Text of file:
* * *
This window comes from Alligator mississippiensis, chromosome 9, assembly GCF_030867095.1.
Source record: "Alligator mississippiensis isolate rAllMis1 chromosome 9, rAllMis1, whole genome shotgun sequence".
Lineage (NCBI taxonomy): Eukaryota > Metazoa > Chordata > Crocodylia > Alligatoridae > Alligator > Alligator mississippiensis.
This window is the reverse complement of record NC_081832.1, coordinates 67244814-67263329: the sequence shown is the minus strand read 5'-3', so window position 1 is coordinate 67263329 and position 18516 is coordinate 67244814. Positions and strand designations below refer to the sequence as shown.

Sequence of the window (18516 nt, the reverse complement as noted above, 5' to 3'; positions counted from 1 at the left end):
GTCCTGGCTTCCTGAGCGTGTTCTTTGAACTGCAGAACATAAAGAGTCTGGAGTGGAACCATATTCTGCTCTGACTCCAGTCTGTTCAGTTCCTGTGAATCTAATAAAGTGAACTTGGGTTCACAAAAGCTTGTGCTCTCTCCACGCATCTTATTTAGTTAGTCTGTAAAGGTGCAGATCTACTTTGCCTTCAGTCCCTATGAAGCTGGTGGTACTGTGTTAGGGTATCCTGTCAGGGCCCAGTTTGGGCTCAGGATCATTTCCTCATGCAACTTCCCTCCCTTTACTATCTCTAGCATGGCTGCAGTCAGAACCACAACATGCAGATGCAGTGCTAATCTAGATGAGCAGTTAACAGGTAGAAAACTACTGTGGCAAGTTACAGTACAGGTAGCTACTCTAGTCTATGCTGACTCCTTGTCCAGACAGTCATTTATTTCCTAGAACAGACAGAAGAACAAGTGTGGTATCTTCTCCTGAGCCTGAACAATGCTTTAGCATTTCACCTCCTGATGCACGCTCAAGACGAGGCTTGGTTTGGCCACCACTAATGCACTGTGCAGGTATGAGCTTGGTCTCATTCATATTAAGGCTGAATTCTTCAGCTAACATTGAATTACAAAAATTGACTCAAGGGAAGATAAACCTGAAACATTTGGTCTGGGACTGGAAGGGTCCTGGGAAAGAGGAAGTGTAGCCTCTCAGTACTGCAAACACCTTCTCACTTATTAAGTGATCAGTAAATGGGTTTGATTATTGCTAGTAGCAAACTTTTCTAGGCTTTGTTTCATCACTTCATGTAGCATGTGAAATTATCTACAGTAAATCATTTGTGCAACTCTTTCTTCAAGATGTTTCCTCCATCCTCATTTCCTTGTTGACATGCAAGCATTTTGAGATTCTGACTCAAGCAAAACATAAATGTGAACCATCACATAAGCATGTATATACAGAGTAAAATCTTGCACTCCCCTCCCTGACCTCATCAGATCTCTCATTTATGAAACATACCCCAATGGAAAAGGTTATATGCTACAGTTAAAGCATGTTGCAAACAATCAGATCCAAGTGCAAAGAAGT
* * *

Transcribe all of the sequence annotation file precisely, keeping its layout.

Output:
This window comes from Alligator mississippiensis, chromosome 9, assembly GCF_030867095.1.
Source record: "Alligator mississippiensis isolate rAllMis1 chromosome 9, rAllMis1, whole genome shotgun sequence".
Lineage (NCBI taxonomy): Eukaryota > Metazoa > Chordata > Crocodylia > Alligatoridae > Alligator > Alligator mississippiensis.
This window is the reverse complement of record NC_081832.1, coordinates 67244814-67263329: the sequence shown is the minus strand read 5'-3', so window position 1 is coordinate 67263329 and position 18516 is coordinate 67244814. Positions and strand designations below refer to the sequence as shown.

Sequence of the window (18516 nt, the reverse complement as noted above, 5' to 3'; positions counted from 1 at the left end):
GTCCTGGCTTCCTGAGCGTGTTCTTTGAACTGCAGAACATAAAGAGTCTGGAGTGGAACCATATTCTGCTCTGACTCCAGTCTGTTCAGTTCCTGTGAATCTAATAAAGTGAACTTGGGTTCACAAAAGCTTGTGCTCTCTCCACGCATCTTATTTAGTTAGTCTGTAAAGGTGCAGATCTACTTTGCCTTCAGTCCCTATGAAGCTGGTGGTACTGTGTTAGGGTATCCTGTCAGGGCCCAGTTTGGGCTCAGGATCATTTCCTCATGCAACTTCCCTCCCTTTACTATCTCTAGCATGGCTGCAGTCAGAACCACAACATGCAGATGCAGTGCTAATCTAGATGAGCAGTTAACAGGTAGAAAACTACTGTGGCAAGTTACAGTACAGGTAGCTACTCTAGTCTATGCTGACTCCTTGTCCAGACAGTCATTTATTTCCTAGAACAGACAGAAGAACAAGTGTGGTATCTTCTCCTGAGCCTGAACAATGCTTTAGCATTTCACCTCCTGATGCACGCTCAAGACGAGGCTTGGTTTGGCCACCACTAATGCACTGTGCAGGTATGAGCTTGGTCTCATTCATATTAAGGCTGAATTCTTCAGCTAACATTGAATTACAAAAATTGACTCAAGGGAAGATAAACCTGAAACATTTGGTCTGGGACTGGAAGGGTCCTGGGAAAGAGGAAGTGTAGCCTCTCAGTACTGCAAACACCTTCTCACTTATTAAGTGATCAGTAAATGGGTTTGATTATTGCTAGTAGCAAACTTTTCTAGGCTTTGTTTCATCACTTCATGTAGCATGTGAAATTATCTACAGTAAATCATTTGTGCAACTCTTTCTTCAAGATGTTTCCTCCATCCTCATTTCCTTGTTGACATGCAAGCATTTTGAGATTCTGACTCAAGCAAAACATAAATGTGAACCATCACATAAGCATGTATATACAGAGTAAAATCTTGCACTCCCCTCCCTGACCTCATCAGATCTCTCATTTATGAAACATACCCCAATGGAAAAGGTTATATGCTACAGTTAAAGCATGTTGCAAACAATCAGATCCAAGTGCAAAGAAGT